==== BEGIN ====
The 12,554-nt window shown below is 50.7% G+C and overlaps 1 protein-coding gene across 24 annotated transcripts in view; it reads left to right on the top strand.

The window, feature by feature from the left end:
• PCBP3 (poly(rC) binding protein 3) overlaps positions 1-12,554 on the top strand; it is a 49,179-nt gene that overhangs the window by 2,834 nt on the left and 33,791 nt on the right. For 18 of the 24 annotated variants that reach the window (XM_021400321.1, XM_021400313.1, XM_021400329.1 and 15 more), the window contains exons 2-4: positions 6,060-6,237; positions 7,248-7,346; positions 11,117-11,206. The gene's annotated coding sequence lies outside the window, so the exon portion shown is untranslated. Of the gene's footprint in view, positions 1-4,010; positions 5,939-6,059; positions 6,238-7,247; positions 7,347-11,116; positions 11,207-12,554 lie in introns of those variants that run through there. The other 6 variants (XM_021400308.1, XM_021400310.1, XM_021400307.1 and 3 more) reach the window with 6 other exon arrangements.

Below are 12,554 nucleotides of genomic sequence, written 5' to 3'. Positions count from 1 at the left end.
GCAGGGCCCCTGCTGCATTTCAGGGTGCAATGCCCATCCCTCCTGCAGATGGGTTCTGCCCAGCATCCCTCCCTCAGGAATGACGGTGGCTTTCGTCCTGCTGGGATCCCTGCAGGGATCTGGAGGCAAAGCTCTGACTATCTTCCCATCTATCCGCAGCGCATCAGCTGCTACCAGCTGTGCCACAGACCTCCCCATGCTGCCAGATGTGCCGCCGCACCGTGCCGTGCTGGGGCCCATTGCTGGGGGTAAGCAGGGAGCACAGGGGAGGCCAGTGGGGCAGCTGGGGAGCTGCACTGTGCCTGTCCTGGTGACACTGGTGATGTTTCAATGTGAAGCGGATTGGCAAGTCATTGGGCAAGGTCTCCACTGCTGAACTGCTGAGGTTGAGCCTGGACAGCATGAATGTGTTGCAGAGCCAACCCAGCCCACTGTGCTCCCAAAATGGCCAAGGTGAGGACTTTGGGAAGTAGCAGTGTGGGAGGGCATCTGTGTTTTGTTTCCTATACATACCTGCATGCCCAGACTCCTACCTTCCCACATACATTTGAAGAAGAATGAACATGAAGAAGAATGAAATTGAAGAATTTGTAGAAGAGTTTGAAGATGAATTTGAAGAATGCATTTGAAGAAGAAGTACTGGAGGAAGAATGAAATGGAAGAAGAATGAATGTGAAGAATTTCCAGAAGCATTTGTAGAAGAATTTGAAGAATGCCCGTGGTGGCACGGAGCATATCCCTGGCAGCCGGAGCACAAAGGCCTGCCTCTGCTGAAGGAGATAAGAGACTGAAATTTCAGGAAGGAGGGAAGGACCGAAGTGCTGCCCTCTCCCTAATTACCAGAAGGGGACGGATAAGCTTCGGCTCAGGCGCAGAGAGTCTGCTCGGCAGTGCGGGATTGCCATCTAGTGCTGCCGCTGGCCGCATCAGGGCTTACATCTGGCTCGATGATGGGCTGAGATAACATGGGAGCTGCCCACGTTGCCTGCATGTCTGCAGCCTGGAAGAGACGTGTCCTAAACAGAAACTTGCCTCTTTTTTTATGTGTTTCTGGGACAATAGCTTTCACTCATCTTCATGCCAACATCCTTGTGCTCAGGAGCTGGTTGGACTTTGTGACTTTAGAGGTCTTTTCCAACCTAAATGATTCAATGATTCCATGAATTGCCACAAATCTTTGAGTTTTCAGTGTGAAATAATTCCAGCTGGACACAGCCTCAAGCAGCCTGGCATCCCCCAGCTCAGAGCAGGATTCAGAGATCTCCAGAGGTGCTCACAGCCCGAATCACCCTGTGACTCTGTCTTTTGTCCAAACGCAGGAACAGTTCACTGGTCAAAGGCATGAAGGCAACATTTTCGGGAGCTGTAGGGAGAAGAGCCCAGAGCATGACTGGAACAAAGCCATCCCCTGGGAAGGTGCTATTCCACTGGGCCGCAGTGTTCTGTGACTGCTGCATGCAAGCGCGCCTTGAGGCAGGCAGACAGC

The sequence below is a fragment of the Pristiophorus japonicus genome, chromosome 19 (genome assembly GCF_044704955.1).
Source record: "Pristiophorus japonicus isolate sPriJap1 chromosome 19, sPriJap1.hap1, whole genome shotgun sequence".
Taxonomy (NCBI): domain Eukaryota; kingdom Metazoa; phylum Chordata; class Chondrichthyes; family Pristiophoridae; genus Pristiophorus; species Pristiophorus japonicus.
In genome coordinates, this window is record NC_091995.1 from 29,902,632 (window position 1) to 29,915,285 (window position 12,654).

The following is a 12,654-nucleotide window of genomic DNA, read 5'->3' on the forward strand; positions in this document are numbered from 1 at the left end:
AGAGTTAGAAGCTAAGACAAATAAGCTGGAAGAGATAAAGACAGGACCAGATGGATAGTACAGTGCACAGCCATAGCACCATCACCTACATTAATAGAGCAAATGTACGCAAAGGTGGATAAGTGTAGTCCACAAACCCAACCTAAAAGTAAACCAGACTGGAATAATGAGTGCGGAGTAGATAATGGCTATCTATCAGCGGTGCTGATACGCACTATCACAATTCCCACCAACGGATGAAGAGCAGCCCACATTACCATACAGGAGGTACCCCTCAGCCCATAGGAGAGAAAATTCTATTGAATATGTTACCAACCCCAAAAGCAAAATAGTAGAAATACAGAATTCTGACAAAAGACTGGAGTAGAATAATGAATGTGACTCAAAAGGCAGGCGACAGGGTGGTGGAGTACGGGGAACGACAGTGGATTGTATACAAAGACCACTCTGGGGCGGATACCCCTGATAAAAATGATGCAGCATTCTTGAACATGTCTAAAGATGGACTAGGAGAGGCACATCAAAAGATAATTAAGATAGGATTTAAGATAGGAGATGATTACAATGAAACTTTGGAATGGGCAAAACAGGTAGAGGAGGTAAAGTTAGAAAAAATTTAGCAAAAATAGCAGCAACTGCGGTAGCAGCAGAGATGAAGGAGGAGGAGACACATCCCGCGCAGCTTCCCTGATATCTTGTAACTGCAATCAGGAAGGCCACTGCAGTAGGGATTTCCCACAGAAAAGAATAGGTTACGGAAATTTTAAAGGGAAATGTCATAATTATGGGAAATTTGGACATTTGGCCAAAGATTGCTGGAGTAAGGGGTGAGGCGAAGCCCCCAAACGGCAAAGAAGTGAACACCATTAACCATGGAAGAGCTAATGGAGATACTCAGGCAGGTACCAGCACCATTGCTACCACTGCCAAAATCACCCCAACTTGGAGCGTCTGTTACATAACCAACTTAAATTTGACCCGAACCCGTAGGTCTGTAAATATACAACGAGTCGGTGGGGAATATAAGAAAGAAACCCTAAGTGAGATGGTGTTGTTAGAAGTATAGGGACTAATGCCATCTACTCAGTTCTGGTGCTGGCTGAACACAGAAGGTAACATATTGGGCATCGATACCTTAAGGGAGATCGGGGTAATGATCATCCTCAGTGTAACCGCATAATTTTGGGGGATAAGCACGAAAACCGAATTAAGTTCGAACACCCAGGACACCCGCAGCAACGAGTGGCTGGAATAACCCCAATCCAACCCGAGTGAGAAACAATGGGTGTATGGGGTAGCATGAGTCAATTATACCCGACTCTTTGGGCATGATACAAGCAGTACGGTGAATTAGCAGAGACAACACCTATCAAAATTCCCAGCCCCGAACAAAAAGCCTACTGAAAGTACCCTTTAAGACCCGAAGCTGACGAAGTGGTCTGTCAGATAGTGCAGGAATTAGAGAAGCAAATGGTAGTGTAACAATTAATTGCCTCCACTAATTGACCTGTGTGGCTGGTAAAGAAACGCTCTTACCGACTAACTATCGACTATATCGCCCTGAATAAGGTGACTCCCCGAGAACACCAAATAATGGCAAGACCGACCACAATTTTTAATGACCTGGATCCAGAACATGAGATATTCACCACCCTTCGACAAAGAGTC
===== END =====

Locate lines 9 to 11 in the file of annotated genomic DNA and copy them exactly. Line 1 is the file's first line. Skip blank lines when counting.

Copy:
In genome coordinates, this window is record NC_091995.1 from 29,902,632 (window position 1) to 29,915,285 (window position 12,654).

The following is a 12,654-nucleotide window of genomic DNA, read 5'->3' on the forward strand; positions in this document are numbered from 1 at the left end:
AGAGTTAGAAGCTAAGACAAATAAGCTGGAAGAGATAAAGACAGGACCAGATGGATAGTACAGTGCACAGCCATAGCACCATCACCTACATTAATAGAGCAAATGTACGCAAAGGTGGATAAGTGTAGTCCACAAACCCAACCTAAAAGTAAACCAGACTGGAATAATGAGTGCGGAGTAGATAATGGCTATCTATCAGCGGTGCTGATACGCACTATCACAATTCCCACCAACGGATGAAGAGCAGCCCACATTACCATACAGGAGGTACCCCTCAGCCCATAGGAGAGAAAATTCTATTGAATATGTTACCAACCCCAAAAGCAAAATAGTAGAAATACAGAATTCTGACAAAAGACTGGAGTAGAATAATGAATGTGACTCAAAAGGCAGGCGACAGGGTGGTGGAGTACGGGGAACGACAGTGGATTGTATACAAAGACCACTCTGGGGCGGATACCCCTGATAAAAATGATGCAGCATTCTTGAACATGTCTAAAGATGGACTAGGAGAGGCACATCAAAAGATAATTAAGATAGGATTTAAGATAGGAGATGATTACAATGAAACTTTGGAATGGGCAAAACAGGTAGAGGAGGTAAAGTTAGAAAAAATTTAGCAAAAATAGCAGCAACTGCGGTAGCAGCAGAGATGAAGGAGGAGGAGACACATCCCGCGCAGCTTCCCTGATATCTTGTAACTGCAATCAGGAAGGCCACTGCAGTAGGGATTTCCCACAGAAAAGAATAGGTTACGGAAATTTTAAAGGGAAATGTCATAATTATGGGAAATTTGGACATTTGGCCAAAGATTGCTGGAGTAAGGGGTGAGGCGAAGCCCCCAAACGGCAAAGAAGTGAACACCATTAACCATGGAAGAGCTAATGGAGATACTCAGGCAGGTACCAGCACCATTGCTACCACTGCCAAAATCACCCCAACTTGGAGCGTCTGTTACATAACCAACTTAAATTTGACCCGAACCCGTAGGTCTGTAAATATACAACGAGTCGGTGGGGAATATAAGAAAGAAACCCTAAGTGAGATGGTGTTGTTAGAAGTATAGGGACTAATGCCATCTACTCAGTTCTGGTGCTGGCTGAACACAGAAGGTAACATATTGGGCATCGATACCTTAAGGGAGATCGGGGTAATGATCATCCTCAGTGTAACCGCATAATTTTGGGGGATAAGCACGAAAACCGAATTAAGTTCGAACACCCAGGACACCCGCAGCAACGAGTGGCTGGAATAACCCCAATCCAACCCGAGTGAGAAACAATGGGTGTATGGGGTAGCATGAGTCAATTATACCCGACTCTTTGGGCATGATACAAGCAGTACGGTGAATTAGCAGAGACAACACCTATCAAAATTCCCAGCCCCGAACAAAAAGCCTACTGAAAGTACCCTTTAAGACCCGAAGCTGACGAAGTGGTCTGTCAGATAGTGCAGGAATTAGAGAAGCAAATGGTAGTGTAACAATTAATTGCCTCCACTAATTGACCTGTGTGGCTGGTAAAGAAACGCTCTTACCGACTAACTATCGACTATATCGCCCTGAATAAGGTGACTCCCCGAGAACACCAAATAATGGCAAGACCGACCACAATTTTTAATGACCTGGATCCAGAACATGAGATATTCACCACCCTTCGACAAAGAGTC